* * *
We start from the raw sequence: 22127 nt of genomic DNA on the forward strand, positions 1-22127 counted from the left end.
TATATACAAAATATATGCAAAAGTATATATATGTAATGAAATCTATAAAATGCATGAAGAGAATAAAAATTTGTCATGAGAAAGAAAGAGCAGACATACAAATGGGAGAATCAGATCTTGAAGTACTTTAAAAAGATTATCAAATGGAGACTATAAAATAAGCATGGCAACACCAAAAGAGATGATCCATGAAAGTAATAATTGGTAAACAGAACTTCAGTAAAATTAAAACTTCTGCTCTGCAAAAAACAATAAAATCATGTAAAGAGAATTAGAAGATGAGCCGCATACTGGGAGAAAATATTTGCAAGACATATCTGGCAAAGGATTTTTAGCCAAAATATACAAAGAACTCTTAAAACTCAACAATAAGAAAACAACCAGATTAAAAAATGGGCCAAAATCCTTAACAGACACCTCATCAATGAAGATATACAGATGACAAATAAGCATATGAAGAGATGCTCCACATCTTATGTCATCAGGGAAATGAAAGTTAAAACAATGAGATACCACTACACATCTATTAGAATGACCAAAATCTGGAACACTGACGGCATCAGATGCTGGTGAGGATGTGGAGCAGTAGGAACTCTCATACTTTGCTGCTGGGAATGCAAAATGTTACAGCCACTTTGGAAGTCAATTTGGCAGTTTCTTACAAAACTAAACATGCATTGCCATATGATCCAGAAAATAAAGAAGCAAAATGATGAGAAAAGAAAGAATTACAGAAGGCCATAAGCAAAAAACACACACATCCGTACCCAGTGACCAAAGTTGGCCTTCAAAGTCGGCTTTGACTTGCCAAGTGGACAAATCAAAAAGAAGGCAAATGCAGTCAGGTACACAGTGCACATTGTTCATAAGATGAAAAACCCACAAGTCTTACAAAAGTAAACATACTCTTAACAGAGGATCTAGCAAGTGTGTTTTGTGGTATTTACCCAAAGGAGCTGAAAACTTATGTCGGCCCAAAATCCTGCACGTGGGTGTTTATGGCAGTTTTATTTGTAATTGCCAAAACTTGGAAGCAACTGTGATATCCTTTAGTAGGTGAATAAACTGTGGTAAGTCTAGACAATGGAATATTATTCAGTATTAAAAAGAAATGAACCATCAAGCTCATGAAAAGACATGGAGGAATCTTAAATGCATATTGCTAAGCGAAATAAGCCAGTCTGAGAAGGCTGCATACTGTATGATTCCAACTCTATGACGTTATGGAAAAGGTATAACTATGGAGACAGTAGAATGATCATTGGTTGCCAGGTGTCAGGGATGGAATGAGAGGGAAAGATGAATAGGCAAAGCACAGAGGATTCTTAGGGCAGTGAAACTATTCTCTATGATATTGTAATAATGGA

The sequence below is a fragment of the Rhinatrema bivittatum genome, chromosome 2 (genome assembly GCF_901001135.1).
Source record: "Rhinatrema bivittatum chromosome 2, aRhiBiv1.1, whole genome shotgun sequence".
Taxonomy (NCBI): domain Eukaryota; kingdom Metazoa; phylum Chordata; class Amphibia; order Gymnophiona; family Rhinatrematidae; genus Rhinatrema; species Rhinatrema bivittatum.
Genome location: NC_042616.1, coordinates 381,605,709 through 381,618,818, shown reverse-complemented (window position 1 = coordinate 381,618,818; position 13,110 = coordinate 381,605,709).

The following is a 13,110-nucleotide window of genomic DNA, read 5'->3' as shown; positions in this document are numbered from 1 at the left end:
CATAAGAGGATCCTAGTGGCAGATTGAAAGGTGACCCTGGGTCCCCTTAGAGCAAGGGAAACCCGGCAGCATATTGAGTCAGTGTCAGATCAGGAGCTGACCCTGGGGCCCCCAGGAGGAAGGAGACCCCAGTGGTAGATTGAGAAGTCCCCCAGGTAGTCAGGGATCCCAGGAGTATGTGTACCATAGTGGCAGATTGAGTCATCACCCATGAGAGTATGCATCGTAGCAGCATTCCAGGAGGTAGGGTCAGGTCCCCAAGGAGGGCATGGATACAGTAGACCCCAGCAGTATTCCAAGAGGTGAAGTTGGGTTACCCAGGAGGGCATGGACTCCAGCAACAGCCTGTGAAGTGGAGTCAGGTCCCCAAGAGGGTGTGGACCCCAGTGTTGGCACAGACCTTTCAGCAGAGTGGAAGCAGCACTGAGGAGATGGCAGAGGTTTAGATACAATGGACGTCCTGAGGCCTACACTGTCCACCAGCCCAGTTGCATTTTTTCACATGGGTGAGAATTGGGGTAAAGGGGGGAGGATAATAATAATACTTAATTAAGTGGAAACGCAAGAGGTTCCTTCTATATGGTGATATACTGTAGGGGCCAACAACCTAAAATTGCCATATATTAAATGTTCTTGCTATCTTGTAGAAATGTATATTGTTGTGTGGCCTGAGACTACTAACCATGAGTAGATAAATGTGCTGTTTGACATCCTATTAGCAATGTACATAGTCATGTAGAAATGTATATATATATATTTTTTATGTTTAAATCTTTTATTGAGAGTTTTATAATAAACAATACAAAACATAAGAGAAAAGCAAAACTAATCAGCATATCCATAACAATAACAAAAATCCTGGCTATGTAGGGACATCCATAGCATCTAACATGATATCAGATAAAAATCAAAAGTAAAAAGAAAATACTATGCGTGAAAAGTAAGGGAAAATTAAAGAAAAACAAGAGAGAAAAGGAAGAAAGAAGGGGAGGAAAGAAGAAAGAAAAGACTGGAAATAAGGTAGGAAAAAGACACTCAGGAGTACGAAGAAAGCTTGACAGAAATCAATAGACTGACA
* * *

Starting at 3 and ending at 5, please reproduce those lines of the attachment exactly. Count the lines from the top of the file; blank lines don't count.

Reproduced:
The sequence below is a fragment of the Rhinatrema bivittatum genome, chromosome 2 (genome assembly GCF_901001135.1).
Source record: "Rhinatrema bivittatum chromosome 2, aRhiBiv1.1, whole genome shotgun sequence".
Taxonomy (NCBI): domain Eukaryota; kingdom Metazoa; phylum Chordata; class Amphibia; order Gymnophiona; family Rhinatrematidae; genus Rhinatrema; species Rhinatrema bivittatum.